Nothing blows a budget more than when temperatures go down and thermostats must go up. And with the increasing cost of energy costs that’s not likely to change anytime soon.
But did you know you are probably spending more money on heating bills than you have to? Every winter, consumers fall victim to myths that cost them precious dollars.
Well, no more! Here is the truth about home heating myths that you need so you can start saving today.
Myths about Home Heating that are Costing you Money
Heating Myth #1
I’ll save money if I close the vents and shut the doors of unused rooms.
It seems like a practical idea (why heat unused space, right?) but in fact what will happen is that you’ll throw off the balance in your central heating system.
The airflow in the system is designed to evenly heat your whole house. Shutting registers will make your system work inefficiently, starting and stopping more frequently than it’s meant to.
You’ll actually be using more energy rather than saving it, and creating a greater chance of system breakdown.
Don’t forget that warm air naturally flows into colder spaces. Since the inner walls in our homes are usually not insulated, the unused room will still pull in heat from the rest of the house.
Before you know it, you’ll be turning up the thermostat to compensate for the heat loss. Bye bye savings!
Heating Myth #2
The upper floors will be warmer if I heat the basement too.
The only thing you’ll accomplish by heating a basement is having a warm basement. Which is great if you use your basement, but otherwise it’s a waste of money.
Only a small fraction of the heat will make its way upstairs, not nearly enough to offset the cost of heating that dank, damp space.
Dollar for dollar, you’re better off only heating the rooms you’re actually using.
For more effective energy savings, invest in good quality insulation between the basement and first floor.
Don’t forget to insulate the water heater and hot water pipes in the basement, too, to prevent excess heat loss.
And if your feet are cold because your floor is cold, put on a pair of slippers. Hard soled slippers go a long way to feeling warmer inside. Make sure every family member has a pair!
Heating Myth #3
The higher I set the thermostat, the faster my house will heat up.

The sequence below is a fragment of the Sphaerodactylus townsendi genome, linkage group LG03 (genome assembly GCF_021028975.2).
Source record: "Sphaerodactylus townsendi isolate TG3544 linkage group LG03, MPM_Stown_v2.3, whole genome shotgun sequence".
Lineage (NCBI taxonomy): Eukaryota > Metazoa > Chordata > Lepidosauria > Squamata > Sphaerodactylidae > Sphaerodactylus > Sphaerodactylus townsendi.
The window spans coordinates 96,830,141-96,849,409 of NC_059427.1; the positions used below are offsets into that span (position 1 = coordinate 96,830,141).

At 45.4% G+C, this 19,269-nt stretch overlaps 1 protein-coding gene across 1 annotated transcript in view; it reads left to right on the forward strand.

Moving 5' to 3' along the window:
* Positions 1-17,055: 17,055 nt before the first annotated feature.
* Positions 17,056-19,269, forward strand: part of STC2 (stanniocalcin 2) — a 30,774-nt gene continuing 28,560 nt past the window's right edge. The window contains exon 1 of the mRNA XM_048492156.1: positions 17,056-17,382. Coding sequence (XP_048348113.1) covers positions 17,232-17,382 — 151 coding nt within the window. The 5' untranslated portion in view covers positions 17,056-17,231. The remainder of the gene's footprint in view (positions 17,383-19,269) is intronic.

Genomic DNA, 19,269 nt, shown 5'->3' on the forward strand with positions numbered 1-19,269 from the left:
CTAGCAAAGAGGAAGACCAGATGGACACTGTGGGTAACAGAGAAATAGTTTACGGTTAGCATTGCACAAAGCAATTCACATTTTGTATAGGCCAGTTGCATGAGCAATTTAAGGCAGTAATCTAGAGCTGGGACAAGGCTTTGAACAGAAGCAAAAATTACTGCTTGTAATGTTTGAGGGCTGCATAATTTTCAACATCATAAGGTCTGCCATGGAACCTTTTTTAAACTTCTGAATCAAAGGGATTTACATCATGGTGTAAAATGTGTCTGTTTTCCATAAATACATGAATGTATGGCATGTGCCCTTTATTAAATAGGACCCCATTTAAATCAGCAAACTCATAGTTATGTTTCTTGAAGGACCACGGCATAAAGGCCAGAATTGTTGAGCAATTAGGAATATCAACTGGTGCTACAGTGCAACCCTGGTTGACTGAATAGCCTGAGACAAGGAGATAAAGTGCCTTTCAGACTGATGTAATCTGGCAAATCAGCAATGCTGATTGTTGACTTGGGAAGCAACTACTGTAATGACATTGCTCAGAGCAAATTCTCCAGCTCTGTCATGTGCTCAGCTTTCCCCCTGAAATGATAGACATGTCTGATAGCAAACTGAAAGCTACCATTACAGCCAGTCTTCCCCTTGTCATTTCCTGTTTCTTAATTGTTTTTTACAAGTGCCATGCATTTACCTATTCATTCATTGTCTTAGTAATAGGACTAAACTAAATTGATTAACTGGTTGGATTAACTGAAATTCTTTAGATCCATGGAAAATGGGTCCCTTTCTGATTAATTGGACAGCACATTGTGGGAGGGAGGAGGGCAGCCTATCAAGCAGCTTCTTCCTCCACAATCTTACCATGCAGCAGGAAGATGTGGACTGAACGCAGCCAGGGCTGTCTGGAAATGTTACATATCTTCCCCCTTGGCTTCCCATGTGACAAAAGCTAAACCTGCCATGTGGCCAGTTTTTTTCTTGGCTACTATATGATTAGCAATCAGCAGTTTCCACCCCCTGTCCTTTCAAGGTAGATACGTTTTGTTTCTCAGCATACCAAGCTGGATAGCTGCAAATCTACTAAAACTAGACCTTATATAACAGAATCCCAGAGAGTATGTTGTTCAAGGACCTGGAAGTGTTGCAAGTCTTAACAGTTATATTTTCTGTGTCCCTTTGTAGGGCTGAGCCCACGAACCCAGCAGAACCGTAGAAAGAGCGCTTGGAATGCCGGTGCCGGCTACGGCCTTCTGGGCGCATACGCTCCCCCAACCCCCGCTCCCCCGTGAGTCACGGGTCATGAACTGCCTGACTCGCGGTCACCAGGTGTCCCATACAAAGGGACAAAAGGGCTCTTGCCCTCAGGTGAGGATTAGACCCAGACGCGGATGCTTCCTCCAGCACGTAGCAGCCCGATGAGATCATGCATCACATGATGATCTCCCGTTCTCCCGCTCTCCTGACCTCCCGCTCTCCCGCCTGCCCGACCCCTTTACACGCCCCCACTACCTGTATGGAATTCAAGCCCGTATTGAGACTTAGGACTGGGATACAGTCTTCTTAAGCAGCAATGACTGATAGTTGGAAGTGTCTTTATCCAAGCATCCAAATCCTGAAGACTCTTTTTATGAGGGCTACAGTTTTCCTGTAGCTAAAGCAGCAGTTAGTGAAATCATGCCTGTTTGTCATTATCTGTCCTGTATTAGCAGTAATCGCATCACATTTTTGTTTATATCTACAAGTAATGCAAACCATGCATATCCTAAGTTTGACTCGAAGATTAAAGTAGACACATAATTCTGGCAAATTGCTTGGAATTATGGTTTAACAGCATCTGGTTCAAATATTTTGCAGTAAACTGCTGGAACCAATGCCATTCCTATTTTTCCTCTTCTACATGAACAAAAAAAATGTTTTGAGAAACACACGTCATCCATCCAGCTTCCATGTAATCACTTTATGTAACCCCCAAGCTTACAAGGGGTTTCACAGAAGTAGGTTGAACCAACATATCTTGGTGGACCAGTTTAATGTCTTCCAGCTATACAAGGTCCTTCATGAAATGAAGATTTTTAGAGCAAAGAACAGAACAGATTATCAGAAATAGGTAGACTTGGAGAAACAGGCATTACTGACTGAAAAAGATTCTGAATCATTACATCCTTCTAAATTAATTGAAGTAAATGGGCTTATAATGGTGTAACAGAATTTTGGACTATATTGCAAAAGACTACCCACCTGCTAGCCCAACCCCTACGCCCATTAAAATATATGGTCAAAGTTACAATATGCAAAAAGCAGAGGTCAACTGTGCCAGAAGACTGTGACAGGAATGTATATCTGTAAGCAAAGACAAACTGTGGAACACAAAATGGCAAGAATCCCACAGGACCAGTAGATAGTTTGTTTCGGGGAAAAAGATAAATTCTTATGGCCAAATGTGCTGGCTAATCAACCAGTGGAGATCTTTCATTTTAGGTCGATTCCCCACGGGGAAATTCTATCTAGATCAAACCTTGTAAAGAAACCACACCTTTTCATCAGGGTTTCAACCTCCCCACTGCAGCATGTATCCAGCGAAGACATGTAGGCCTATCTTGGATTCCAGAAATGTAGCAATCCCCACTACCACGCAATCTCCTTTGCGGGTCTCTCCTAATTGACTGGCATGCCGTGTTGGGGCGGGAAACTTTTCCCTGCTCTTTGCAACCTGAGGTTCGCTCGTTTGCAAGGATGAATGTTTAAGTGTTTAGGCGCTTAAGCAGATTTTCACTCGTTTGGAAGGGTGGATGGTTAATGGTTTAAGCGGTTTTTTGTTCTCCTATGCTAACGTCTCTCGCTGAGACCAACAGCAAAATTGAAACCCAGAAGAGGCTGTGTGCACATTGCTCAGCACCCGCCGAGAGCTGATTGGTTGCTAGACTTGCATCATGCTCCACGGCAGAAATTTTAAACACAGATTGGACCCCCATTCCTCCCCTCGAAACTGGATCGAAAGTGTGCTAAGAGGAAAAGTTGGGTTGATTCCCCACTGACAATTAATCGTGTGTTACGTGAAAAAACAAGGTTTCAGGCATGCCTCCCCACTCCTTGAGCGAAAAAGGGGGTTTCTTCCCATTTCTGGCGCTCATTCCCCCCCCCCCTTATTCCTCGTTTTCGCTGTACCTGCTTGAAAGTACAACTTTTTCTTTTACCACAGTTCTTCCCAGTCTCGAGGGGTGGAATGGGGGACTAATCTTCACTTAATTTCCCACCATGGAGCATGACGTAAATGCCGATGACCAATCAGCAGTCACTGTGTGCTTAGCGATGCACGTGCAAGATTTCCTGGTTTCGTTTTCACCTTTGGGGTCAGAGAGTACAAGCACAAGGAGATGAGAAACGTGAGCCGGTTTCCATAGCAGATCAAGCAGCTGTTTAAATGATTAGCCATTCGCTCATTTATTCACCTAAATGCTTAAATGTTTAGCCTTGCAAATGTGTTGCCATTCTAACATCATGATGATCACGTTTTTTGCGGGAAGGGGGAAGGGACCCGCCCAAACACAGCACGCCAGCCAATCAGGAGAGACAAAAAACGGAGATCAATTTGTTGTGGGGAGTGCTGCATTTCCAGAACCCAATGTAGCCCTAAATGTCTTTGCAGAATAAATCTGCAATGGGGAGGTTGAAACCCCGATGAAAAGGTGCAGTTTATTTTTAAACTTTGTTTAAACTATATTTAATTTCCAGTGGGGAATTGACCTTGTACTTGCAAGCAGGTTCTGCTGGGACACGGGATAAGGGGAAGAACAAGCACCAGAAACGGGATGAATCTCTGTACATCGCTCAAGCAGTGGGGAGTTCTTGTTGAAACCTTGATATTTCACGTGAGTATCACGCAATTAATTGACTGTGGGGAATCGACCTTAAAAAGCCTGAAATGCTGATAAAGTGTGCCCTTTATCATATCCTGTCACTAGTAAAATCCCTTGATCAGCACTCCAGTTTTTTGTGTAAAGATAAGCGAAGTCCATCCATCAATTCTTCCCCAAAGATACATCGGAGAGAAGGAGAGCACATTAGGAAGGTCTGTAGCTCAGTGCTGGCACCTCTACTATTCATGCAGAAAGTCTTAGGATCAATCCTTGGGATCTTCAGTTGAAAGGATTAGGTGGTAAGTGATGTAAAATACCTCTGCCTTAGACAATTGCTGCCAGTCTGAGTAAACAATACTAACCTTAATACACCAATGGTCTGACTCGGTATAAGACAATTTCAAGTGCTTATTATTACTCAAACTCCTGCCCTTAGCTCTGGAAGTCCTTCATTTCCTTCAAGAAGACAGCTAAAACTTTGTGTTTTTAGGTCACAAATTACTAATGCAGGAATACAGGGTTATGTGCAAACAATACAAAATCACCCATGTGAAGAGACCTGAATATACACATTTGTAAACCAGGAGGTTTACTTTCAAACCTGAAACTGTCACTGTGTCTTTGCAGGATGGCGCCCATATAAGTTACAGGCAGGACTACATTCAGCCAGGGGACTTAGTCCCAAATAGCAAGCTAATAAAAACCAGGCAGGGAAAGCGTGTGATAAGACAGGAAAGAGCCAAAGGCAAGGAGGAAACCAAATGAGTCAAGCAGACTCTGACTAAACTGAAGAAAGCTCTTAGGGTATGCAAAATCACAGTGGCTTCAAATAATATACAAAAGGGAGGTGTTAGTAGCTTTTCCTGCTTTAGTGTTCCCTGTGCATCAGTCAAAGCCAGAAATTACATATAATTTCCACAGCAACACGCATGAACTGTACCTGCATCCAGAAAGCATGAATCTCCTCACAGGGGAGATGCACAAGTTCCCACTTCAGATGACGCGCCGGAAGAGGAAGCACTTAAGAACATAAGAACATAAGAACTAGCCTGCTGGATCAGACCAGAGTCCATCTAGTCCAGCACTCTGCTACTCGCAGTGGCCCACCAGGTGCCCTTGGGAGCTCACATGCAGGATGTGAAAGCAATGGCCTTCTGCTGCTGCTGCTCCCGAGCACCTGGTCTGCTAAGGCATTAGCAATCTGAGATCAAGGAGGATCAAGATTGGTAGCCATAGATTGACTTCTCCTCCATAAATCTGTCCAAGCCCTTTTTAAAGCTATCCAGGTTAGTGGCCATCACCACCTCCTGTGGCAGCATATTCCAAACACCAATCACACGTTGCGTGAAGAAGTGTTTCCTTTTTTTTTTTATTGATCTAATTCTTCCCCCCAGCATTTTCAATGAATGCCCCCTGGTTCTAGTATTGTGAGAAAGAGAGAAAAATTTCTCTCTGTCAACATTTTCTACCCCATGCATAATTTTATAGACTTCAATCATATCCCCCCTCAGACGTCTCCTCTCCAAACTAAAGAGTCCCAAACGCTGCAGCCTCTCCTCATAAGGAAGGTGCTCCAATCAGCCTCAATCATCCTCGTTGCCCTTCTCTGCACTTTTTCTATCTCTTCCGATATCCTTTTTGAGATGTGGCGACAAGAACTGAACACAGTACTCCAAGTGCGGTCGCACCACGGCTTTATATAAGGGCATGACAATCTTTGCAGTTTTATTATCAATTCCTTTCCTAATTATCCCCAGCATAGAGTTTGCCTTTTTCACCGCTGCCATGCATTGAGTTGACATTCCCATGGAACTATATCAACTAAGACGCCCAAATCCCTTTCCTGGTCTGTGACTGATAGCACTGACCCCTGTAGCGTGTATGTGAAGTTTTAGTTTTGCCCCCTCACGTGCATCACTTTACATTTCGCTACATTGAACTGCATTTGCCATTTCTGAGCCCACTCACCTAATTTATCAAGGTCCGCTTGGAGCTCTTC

A furnace only has two settings, on or off. Cranking the thermostat up won’t make the heater work faster! It just makes it work longer to reach that higher temperature.
Put it this way:
Say it will take 10 minutes to reach 74 degrees. If you set the thermostat to 80 degrees, it will still take 10 minutes to reach 74.
And then the heater will keep running another 20 minutes to raise the temperature to 80!
If you forget to turn thermostat back down, it will keep running trying to keep it that warm!
To change how fast a heater works, you have to change how much energy it uses and therefore change how many BTUs of heat it produces.
Many portable heaters allow you to change the amount of electricity used by the heater (from 600 to 900 to 1500 watts) but most central heating systems don’t have this capability.
But keep in mind, the energy used to raise the temperature one degree doesn’t change – higher wattage just gets it done faster.
Heating Myth #4
My pipes will freeze if I don’t heat the whole house.
Frozen pipes are a real hazard in cold weather, so it’s reasonable to be concerned about this potential problem. However, heating the whole house just to keep a few feet of pipe warm is costly and inefficient.
If you live in a location where pipes only occasionally face the risk of freezing, the cheapest preventative is to turn off the water at the meter and open all the faucets when the temperature drops below 20°F.
Heating Myth #5
It’s cheaper to leave the heat running all the time, even when I’m not there, instead of heating it up again when I get home.
Though you’ll hear people argue otherwise, science makes it clear that it will cost you more to keep your house warm when you’re not there than it will to heat it up when you come home. There are two principles at work.
First, heat naturally flows into colder areas. Second, the bigger the difference in temperatures, the faster heat transfer takes place. Therefore, the warmer you keep your house, the faster it loses heat.
When the heater is working, the warm house is continually losing heat to the cold outdoors. The heater must work constantly to keep it at the set temperature – “topping off” so to speak – even though no one is in the house enjoying the heat.
All that heat – and all the energy used to create it – is lost.
So while your heater will have to work hard to bring your home back up to comfort levels again, it’s still cheaper than it is to run the heater the whole time you’re gone.
The U.S. Department of Energy agrees, and has stated that setting your thermostat back 10 to 15 degrees for 8 hours a day (while you’re at work) can save you 10% on your heating bills.
If you have trouble remembering to set your thermostat back when you leave (or you want to ensure that it’s warmed up nicely by the time you get home) invest in a programmable thermostat.
Hopefully this has helped dispel these common home heating myths for you. Now, on to slashing your home heating bill!
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